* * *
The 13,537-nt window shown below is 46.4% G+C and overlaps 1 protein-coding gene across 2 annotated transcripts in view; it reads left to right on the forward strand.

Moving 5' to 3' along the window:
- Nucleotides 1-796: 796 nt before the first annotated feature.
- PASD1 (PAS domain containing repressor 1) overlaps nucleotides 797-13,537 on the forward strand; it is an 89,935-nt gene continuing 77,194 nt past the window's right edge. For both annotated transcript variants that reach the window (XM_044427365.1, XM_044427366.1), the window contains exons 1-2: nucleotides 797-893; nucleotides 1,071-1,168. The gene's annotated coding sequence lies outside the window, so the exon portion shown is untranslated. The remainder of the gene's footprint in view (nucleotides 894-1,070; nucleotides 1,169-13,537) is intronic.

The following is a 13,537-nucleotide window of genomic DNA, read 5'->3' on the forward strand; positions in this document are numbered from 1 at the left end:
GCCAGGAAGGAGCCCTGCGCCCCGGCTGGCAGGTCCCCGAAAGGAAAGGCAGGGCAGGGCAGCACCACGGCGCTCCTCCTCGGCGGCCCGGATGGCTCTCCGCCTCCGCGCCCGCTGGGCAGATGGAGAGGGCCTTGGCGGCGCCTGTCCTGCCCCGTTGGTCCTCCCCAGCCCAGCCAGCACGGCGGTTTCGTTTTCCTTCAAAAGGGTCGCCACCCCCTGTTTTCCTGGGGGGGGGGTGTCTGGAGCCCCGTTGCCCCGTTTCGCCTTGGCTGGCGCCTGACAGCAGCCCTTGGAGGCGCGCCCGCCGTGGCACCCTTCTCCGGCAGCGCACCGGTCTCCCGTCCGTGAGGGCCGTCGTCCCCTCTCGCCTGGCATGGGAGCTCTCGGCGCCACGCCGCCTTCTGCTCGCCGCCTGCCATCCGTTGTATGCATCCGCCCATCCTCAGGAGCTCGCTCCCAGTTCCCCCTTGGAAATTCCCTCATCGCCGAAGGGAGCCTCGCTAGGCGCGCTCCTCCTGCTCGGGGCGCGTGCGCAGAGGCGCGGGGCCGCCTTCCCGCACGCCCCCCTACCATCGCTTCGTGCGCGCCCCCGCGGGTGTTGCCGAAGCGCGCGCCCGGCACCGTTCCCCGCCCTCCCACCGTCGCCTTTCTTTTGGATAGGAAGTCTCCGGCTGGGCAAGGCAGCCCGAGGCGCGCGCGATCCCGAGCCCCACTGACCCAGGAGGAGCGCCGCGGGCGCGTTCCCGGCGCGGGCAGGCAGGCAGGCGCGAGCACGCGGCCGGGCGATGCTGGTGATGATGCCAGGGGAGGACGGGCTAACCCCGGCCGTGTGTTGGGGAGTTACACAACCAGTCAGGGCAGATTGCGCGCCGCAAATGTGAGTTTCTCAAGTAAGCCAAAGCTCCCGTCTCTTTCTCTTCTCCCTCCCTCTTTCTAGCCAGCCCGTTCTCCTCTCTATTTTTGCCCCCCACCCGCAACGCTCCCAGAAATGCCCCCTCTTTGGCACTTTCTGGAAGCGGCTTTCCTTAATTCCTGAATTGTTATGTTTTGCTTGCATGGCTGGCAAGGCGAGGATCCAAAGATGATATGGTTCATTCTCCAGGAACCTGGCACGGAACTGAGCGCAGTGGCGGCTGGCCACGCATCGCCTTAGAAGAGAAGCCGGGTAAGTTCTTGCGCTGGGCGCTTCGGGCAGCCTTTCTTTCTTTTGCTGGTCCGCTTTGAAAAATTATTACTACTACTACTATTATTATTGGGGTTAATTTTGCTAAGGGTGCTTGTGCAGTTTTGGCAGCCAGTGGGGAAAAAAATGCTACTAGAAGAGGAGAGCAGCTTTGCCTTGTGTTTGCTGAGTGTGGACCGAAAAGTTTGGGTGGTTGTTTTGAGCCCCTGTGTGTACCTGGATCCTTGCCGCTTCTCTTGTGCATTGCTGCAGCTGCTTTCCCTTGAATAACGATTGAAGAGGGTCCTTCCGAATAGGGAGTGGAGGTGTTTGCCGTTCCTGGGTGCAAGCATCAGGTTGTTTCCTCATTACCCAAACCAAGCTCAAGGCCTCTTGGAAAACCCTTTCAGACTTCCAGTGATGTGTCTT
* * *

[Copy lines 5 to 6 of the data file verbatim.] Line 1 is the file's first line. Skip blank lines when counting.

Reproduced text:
The following is a 13,537-nucleotide window of genomic DNA, read 5'->3' on the forward strand; positions in this document are numbered from 1 at the left end:
GCCAGGAAGGAGCCCTGCGCCCCGGCTGGCAGGTCCCCGAAAGGAAAGGCAGGGCAGGGCAGCACCACGGCGCTCCTCCTCGGCGGCCCGGATGGCTCTCCGCCTCCGCGCCCGCTGGGCAGATGGAGAGGGCCTTGGCGGCGCCTGTCCTGCCCCGTTGGTCCTCCCCAGCCCAGCCAGCACGGCGGTTTCGTTTTCCTTCAAAAGGGTCGCCACCCCCTGTTTTCCTGGGGGGGGGGTGTCTGGAGCCCCGTTGCCCCGTTTCGCCTTGGCTGGCGCCTGACAGCAGCCCTTGGAGGCGCGCCCGCCGTGGCACCCTTCTCCGGCAGCGCACCGGTCTCCCGTCCGTGAGGGCCGTCGTCCCCTCTCGCCTGGCATGGGAGCTCTCGGCGCCACGCCGCCTTCTGCTCGCCGCCTGCCATCCGTTGTATGCATCCGCCCATCCTCAGGAGCTCGCTCCCAGTTCCCCCTTGGAAATTCCCTCATCGCCGAAGGGAGCCTCGCTAGGCGCGCTCCTCCTGCTCGGGGCGCGTGCGCAGAGGCGCGGGGCCGCCTTCCCGCACGCCCCCCTACCATCGCTTCGTGCGCGCCCCCGCGGGTGTTGCCGAAGCGCGCGCCCGGCACCGTTCCCCGCCCTCCCACCGTCGCCTTTCTTTTGGATAGGAAGTCTCCGGCTGGGCAAGGCAGCCCGAGGCGCGCGCGATCCCGAGCCCCACTGACCCAGGAGGAGCGCCGCGGGCGCGTTCCCGGCGCGGGCAGGCAGGCAGGCGCGAGCACGCGGCCGGGCGATGCTGGTGATGATGCCAGGGGAGGACGGGCTAACCCCGGCCGTGTGTTGGGGAGTTACACAACCAGTCAGGGCAGATTGCGCGCCGCAAATGTGAGTTTCTCAAGTAAGCCAAAGCTCCCGTCTCTTTCTCTTCTCCCTCCCTCTTTCTAGCCAGCCCGTTCTCCTCTCTATTTTTGCCCCCCACCCGCAACGCTCCCAGAAATGCCCCCTCTTTGGCACTTTCTGGAAGCGGCTTTCCTTAATTCCTGAATTGTTATGTTTTGCTTGCATGGCTGGCAAGGCGAGGATCCAAAGATGATATGGTTCATTCTCCAGGAACCTGGCACGGAACTGAGCGCAGTGGCGGCTGGCCACGCATCGCCTTAGAAGAGAAGCCGGGTAAGTTCTTGCGCTGGGCGCTTCGGGCAGCCTTTCTTTCTTTTGCTGGTCCGCTTTGAAAAATTATTACTACTACTACTATTATTATTGGGGTTAATTTTGCTAAGGGTGCTTGTGCAGTTTTGGCAGCCAGTGGGGAAAAAAATGCTACTAGAAGAGGAGAGCAGCTTTGCCTTGTGTTTGCTGAGTGTGGACCGAAAAGTTTGGGTGGTTGTTTTGAGCCCCTGTGTGTACCTGGATCCTTGCCGCTTCTCTTGTGCATTGCTGCAGCTGCTTTCCCTTGAATAACGATTGAAGAGGGTCCTTCCGAATAGGGAGTGGAGGTGTTTGCCGTTCCTGGGTGCAAGCATCAGGTTGTTTCCTCATTACCCAAACCAAGCTCAAGGCCTCTTGGAAAACCCTTTCAGACTTCCAGTGATGTGTCTT